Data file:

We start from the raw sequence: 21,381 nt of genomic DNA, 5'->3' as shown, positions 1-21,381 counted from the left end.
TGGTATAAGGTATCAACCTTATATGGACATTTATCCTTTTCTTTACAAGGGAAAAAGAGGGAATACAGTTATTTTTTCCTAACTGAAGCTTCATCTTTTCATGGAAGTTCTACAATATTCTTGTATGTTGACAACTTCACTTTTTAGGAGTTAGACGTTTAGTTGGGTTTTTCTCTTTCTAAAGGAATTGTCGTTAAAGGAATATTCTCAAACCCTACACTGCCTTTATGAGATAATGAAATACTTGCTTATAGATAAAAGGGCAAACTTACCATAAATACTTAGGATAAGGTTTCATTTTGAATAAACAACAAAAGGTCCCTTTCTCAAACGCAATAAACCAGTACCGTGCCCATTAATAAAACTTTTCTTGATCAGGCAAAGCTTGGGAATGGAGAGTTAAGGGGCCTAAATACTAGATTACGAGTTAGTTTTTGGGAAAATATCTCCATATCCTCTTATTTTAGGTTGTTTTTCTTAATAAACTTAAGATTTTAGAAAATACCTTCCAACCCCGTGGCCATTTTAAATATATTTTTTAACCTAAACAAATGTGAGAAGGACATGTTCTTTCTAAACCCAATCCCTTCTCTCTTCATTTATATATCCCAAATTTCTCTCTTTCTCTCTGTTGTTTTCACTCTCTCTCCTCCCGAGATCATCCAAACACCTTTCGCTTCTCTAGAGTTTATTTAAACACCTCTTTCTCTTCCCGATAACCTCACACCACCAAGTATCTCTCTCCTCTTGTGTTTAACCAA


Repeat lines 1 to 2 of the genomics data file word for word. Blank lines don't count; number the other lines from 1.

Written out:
We start from the raw sequence: 21,381 nt of genomic DNA, 5'->3' as shown, positions 1-21,381 counted from the left end.
TGGTATAAGGTATCAACCTTATATGGACATTTATCCTTTTCTTTACAAGGGAAAAAGAGGGAATACAGTTATTTTTTCCTAACTGAAGCTTCATCTTTTCATGGAAGTTCTACAATATTCTTGTATGTTGACAACTTCACTTTTTAGGAGTTAGACGTTTAGTTGGGTTTTTCTCTTTCTAAAGGAATTGTCGTTAAAGGAATATTCTCAAACCCTACACTGCCTTTATGAGATAATGAAATACTTGCTTATAGATAAAAGGGCAAACTTACCATAAATACTTAGGATAAGGTTTCATTTTGAATAAACAACAAAAGGTCCCTTTCTCAAACGCAATAAACCAGTACCGTGCCCATTAATAAAACTTTTCTTGATCAGGCAAAGCTTGGGAATGGAGAGTTAAGGGGCCTAAATACTAGATTACGAGTTAGTTTTTGGGAAAATATCTCCATATCCTCTTATTTTAGGTTGTTTTTCTTAATAAACTTAAGATTTTAGAAAATACCTTCCAACCCCGTGGCCATTTTAAATATATTTTTTAACCTAAACAAATGTGAGAAGGACATGTTCTTTCTAAACCCAATCCCTTCTCTCTTCATTTATATATCCCAAATTTCTCTCTTTCTCTCTGTTGTTTTCACTCTCTCTCCTCCCGAGATCATCCAAACACCTTTCGCTTCTCTAGAGTTTATTTAAACACCTCTTTCTCTTCCCGATAACCTCACACCACCAAGTATCTCTCTCCTCTTGTGTTTAACCAA